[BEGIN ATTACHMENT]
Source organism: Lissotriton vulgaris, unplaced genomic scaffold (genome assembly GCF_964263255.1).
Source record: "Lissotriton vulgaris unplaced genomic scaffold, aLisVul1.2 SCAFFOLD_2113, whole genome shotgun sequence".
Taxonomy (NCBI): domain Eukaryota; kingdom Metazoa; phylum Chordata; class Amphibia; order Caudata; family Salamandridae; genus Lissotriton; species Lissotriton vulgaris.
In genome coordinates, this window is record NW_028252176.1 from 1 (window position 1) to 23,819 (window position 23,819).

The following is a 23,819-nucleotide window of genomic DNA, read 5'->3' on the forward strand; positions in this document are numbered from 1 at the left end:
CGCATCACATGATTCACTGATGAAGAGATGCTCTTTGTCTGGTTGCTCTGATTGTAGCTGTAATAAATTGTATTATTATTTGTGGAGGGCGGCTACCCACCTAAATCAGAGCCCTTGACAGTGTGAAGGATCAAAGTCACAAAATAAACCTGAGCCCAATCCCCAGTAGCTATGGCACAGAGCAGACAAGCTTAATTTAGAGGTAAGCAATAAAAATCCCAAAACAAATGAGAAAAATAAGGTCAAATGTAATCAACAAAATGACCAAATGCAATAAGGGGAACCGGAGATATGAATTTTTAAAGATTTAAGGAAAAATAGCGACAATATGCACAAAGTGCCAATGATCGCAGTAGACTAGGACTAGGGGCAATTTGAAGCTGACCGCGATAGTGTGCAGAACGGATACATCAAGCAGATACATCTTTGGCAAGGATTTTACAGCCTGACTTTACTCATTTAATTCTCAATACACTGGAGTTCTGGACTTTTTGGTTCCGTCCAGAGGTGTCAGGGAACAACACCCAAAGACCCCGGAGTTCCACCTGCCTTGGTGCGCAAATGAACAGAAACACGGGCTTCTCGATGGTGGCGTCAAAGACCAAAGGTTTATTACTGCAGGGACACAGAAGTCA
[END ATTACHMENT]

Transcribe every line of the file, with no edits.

Source organism: Lissotriton vulgaris, unplaced genomic scaffold (genome assembly GCF_964263255.1).
Source record: "Lissotriton vulgaris unplaced genomic scaffold, aLisVul1.2 SCAFFOLD_2113, whole genome shotgun sequence".
Taxonomy (NCBI): domain Eukaryota; kingdom Metazoa; phylum Chordata; class Amphibia; order Caudata; family Salamandridae; genus Lissotriton; species Lissotriton vulgaris.
In genome coordinates, this window is record NW_028252176.1 from 1 (window position 1) to 23,819 (window position 23,819).

The following is a 23,819-nucleotide window of genomic DNA, read 5'->3' on the forward strand; positions in this document are numbered from 1 at the left end:
CGCATCACATGATTCACTGATGAAGAGATGCTCTTTGTCTGGTTGCTCTGATTGTAGCTGTAATAAATTGTATTATTATTTGTGGAGGGCGGCTACCCACCTAAATCAGAGCCCTTGACAGTGTGAAGGATCAAAGTCACAAAATAAACCTGAGCCCAATCCCCAGTAGCTATGGCACAGAGCAGACAAGCTTAATTTAGAGGTAAGCAATAAAAATCCCAAAACAAATGAGAAAAATAAGGTCAAATGTAATCAACAAAATGACCAAATGCAATAAGGGGAACCGGAGATATGAATTTTTAAAGATTTAAGGAAAAATAGCGACAATATGCACAAAGTGCCAATGATCGCAGTAGACTAGGACTAGGGGCAATTTGAAGCTGACCGCGATAGTGTGCAGAACGGATACATCAAGCAGATACATCTTTGGCAAGGATTTTACAGCCTGACTTTACTCATTTAATTCTCAATACACTGGAGTTCTGGACTTTTTGGTTCCGTCCAGAGGTGTCAGGGAACAACACCCAAAGACCCCGGAGTTCCACCTGCCTTGGTGCGCAAATGAACAGAAACACGGGCTTCTCGATGGTGGCGTCAAAGACCAAAGGTTTATTACTGCAGGGACACAGAAGTCA